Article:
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Multigene expression profile testing in breast cancer: is there a role for family physicians?

M.A. O'Brien, J.C. Carroll, D.P. Manca, B. Miedema, P.A. Groome, T. Makuwaza, J. Easley, N. Sopcak, L. Jiang, K. Decker, M.L. McBride, R. Moineddin, J.A. Permaul, R. Heisey, E.A. Eisenhauer, M.K. Krzyzanowska, S. Pruthi, C. Sawka, N. Schneider, J. Sussman, R. Urquhart, C. Versaevel, E. Grunfeld, for the Canadian Team to Improve Community-Based Cancer Care Along the Continuum

Abstract


Background

Family physicians (fps) play a role in aspects of personalized medicine in cancer, including assessment of increased risk because of family history. Little is known about the potential role of fps in supporting cancer patients who undergo tumour gene expression profile (gep) testing.

Methods

We conducted a mixed-methods study with qualitative and quantitative components. Qualitative data from focus groups and interviews with fps and cancer specialists about the role of fps in breast cancer gep testing were obtained during studies conducted within the pan-Canadian canimpact research program. We determined the number of visits by breast cancer patients to a fp between the first medical oncology visit and the start of chemotherapy, a period when patients might be considering results of gep testing.

Results

The fps and cancer specialists felt that ordering gep tests and explaining the results was the role of the oncologist. A new fp role was identified relating to the fp–patient relationship: supporting patients in making adjuvant therapy decisions informed by gep tests by considering the patient’s comorbid conditions, social situation, and preferences. Lack of fp knowledge and resources, and challenges in fp–oncologist communication were seen as significant barriers to that role. Between 28% and 38% of patients visited a fp between the first oncology visit and the start of chemotherapy.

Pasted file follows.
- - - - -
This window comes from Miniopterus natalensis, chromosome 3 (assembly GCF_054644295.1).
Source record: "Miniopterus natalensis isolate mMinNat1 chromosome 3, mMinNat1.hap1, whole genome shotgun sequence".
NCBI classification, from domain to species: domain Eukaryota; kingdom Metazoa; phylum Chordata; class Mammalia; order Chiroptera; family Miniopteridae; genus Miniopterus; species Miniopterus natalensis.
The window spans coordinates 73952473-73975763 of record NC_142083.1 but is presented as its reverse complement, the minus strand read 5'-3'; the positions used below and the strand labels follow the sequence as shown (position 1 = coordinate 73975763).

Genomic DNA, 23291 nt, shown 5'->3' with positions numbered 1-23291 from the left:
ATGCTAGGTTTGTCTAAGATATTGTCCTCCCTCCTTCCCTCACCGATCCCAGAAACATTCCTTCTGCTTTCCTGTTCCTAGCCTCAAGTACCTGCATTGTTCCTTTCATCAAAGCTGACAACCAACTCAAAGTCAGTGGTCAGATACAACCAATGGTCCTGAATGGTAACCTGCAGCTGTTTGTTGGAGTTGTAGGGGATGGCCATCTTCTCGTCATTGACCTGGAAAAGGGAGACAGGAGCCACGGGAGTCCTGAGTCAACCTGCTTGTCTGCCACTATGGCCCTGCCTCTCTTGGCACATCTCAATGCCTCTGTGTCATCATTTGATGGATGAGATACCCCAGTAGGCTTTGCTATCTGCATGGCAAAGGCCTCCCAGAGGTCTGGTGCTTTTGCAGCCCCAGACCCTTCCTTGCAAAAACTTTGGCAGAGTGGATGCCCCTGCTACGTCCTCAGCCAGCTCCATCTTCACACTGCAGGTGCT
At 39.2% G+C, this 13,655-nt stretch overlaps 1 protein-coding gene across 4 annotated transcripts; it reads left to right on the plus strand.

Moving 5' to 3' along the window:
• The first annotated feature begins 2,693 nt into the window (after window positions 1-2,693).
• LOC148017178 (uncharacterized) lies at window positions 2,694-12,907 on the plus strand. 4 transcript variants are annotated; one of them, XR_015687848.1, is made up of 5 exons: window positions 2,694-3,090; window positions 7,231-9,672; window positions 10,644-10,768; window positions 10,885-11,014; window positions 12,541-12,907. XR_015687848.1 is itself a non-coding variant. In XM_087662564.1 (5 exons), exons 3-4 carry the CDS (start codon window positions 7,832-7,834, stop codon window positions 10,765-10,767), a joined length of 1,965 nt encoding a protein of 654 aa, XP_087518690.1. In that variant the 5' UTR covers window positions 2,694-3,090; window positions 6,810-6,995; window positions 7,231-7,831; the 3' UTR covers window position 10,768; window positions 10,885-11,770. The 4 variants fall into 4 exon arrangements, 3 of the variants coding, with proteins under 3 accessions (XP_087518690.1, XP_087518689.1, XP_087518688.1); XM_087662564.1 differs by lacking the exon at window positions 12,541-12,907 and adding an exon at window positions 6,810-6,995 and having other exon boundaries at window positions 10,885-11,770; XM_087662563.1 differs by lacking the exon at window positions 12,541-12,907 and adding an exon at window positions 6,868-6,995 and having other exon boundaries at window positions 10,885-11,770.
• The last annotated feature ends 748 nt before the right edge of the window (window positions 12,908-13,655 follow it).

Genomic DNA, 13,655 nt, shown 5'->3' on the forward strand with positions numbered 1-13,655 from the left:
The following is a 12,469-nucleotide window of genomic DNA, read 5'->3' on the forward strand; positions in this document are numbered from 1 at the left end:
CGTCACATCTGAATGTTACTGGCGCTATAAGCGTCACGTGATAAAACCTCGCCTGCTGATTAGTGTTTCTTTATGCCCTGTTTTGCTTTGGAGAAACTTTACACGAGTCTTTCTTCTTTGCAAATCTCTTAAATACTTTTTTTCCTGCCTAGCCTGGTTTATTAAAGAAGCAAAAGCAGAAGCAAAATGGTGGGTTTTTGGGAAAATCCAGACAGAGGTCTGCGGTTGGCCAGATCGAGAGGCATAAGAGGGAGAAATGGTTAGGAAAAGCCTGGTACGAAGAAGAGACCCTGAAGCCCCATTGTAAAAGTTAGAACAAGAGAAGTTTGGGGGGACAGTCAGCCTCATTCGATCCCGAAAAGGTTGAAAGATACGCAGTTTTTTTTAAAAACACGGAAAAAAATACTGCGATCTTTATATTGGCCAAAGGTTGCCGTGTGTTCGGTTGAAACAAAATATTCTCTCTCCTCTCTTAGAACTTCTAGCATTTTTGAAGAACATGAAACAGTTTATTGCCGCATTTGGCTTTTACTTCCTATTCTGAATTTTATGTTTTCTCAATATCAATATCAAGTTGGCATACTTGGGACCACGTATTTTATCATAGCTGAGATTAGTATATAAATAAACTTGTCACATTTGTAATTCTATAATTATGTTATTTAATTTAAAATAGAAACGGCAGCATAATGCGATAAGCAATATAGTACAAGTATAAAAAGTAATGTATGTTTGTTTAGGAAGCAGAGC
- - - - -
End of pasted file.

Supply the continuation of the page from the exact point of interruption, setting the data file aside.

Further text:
Conclusions

Our findings suggest an emerging role for fps in supporting patients who are making adjuvant treatment decisions after receiving the results of gep testing. For success in this new role, education and point-of-care tools, together with more effective communication strategies between fps and oncologists, are needed.


Keywords


Personalized medicine; gene expression profile testing; breast cancer

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DOI: http://dx.doi.org/10.3747/co.24.3457






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ISSN: 1198-0052 (Print) ISSN: 1718-7729 (Online)